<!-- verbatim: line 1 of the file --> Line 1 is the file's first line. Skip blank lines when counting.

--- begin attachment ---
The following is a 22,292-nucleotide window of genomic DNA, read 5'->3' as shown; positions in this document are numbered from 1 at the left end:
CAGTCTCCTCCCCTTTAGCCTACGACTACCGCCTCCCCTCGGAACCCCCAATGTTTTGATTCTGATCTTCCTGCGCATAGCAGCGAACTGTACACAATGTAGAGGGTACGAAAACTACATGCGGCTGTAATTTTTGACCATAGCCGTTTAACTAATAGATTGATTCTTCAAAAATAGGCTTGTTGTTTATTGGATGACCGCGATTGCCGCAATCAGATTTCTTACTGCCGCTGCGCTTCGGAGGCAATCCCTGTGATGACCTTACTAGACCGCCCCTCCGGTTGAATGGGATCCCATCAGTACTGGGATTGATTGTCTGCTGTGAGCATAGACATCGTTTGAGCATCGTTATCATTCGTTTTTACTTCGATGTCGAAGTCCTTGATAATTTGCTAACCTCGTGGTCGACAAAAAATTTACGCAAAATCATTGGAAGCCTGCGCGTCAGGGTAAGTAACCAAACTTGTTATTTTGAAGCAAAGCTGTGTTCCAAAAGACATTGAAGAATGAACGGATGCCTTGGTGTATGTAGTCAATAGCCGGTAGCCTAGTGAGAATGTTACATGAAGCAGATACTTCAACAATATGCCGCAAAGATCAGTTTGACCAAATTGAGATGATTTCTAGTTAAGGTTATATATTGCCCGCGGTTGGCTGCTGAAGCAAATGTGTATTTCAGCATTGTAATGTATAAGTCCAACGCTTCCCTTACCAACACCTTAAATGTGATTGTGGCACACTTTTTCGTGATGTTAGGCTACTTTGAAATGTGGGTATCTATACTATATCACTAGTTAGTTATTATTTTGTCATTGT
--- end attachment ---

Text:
The following is a 22,292-nucleotide window of genomic DNA, read 5'->3' as shown; positions in this document are numbered from 1 at the left end: